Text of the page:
BSDfan666, could you please show me a few examples of what raw character device code looks like. I like the idea of bypassing the kernel buffer cache. Now I got a reason to recheck my Linux+ textbook, I remember reading about character and block device. School is especially good for terminology. I can build anything but never know the name of most items that I'm using. I hope to completely pin-point my problem by morning and post the results because I still see no excuse for this right now. Raw code with no flags should work nearly same for both OS I used. For now I think it's my set-up. It could be flaky by having 3-bsd's working on one another for one another and somehow detected it and got confuse. Completly dead files on another partition brought back to life somehow. I'll know by morning.
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Old 16th June 2010
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Quote:
Originally Posted by BSDfan666 View Post
I don't know if it's the case with FreeBSD, but on OpenBSD, using the raw character device node instead of the block device is better, as it bypasses the kernel buffer cache, and this can even improve speeds (..using a larger block size as stated by Carpetsmoker).
FreeBSD doesn't differentiate between "character" devices and "block" devices. There's only 1 device node.

@OP: You'll want to play around with the bs= setting, to find the value that works best for your disk setup. Generally, bs=1M works nicelyl. On some SSDs and fast disks, bs=16M is better. On other SSDs and disks, bs=128K or bs=512K works better. Only by testing your setup can you determine the best bs= to use.
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Old 17th June 2010
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All the time I wasted, it's going to be a thrill speed testing. I always wanted to try difference setting but was not sure what to start with, plus the danger of trying when my disk was loaded. The only thing I can hurt now is the MBR. No real work is on the disk. Perfect for testing what Carpetsmoker laid-out, and Thank you phoenix for making everything all so clear. Now I got something real to work with instead of pointing fingers at the OS.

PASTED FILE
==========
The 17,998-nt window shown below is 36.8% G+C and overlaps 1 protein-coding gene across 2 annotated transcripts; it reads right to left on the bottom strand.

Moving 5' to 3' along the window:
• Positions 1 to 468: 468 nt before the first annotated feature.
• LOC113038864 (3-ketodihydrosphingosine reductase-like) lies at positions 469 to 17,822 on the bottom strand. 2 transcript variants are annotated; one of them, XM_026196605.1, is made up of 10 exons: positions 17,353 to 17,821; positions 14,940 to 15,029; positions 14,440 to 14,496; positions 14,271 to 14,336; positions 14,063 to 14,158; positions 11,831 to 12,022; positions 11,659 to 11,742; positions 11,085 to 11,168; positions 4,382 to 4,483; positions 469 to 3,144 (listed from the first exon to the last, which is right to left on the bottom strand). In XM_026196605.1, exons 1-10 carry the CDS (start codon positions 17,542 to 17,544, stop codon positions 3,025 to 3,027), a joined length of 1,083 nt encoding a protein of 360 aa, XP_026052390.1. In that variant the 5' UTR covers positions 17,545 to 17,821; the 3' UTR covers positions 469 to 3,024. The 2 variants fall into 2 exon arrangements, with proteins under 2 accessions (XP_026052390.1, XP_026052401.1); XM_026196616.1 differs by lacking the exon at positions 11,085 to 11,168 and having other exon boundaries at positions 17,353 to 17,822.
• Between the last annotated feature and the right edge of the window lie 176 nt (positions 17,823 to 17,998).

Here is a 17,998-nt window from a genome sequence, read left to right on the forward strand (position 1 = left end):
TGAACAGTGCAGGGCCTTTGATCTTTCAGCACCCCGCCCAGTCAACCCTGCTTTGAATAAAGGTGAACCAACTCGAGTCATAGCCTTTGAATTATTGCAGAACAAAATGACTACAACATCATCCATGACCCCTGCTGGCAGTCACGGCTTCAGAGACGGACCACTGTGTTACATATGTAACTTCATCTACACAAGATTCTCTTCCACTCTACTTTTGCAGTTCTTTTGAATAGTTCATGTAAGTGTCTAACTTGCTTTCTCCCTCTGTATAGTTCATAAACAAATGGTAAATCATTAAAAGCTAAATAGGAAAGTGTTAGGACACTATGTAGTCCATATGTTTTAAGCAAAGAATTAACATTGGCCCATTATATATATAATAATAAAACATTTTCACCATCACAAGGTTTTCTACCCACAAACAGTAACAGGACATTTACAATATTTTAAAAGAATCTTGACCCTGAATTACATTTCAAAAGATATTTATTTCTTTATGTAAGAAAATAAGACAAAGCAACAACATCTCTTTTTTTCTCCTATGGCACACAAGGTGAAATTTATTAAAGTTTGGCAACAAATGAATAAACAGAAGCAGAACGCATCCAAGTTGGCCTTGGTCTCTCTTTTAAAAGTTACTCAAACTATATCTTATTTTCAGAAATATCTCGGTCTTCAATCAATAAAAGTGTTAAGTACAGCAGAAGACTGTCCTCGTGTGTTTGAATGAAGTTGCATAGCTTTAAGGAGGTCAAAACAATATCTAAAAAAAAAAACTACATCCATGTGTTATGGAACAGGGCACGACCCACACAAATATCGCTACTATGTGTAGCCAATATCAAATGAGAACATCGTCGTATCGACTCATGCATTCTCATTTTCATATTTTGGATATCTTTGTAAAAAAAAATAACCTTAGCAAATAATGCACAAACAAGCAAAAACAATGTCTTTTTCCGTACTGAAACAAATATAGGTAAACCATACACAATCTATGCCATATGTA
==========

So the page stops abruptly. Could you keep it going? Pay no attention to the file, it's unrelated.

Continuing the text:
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Old 17th June 2010
sharris sharris is offline
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That wasn’t so hard after all. Now I get it.
dd under Arch-Linux with-out a value given seem to default to 512k
dd under FreeBSD with-out a value given seem to default to 1b.

Using FreeBSD 8.0 - i386:
dd if=/dev/zero of=/dev/ad4s2 0000000 # 10,742,215,680 - 1367.571268s
dd if=/dev/zero of=/dev/ad4s2 bs=512k # 10,742,215,680 - 90.408628s

dd if=/dev/ad4s12 of=/dev/ad4s2 00000 # 10,742,215,680 - 3-hours PLUS
dd if=/dev/ad4s12 of=/dev/ad4s2 bs=1M # 10,742,215,680 - 239 seconds

The missing keyword everywhere I been: "You must give dd under FreeBSD a value unless you have plenty of time to spare"

Thanks again DaemonForums, I would have not tried this for another 6 month.

PS:
But one thing to beware of. If you are copying a FreeBSD version of a difference kind (i386 / AMD-64) to your extended DOS partitions and you try to copy it back some day like I just did using FreeBSD-i386 (on Par-1)... don't do it ... USE Arch-Linux, because when I just did it with FreeBSD it stripped or included the GEOM DOS label and FreeBSD on Par-2 did not work.

I did the exact same thing with Arch-Linux after re-booting and it worked. It all depends on what you're trying and this does prove that these OS use the dd program differently which in my case Arch-Linux does fine. FreeBSD need more code to fix the disk in this situation. So this way is easy and safer for what I just seen.
...............................
...............................

Partition 1: FreeBSD i386 - 10GB
Partition 2: FreeBSD AMD - 10GB
Partition 3: pcbsd AMD - 40GB
Partition 4: Arch-Linux and three happy back-up partiion
of same size 10GB - 10GB - 40GB and the rest for stoarge
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Old 18th June 2010
sharris sharris is offline
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The last one is a good one because I want everyone to understand what happen in the end with Arch and FreeBSD. FreeBSD require some additional coding in this case. bye...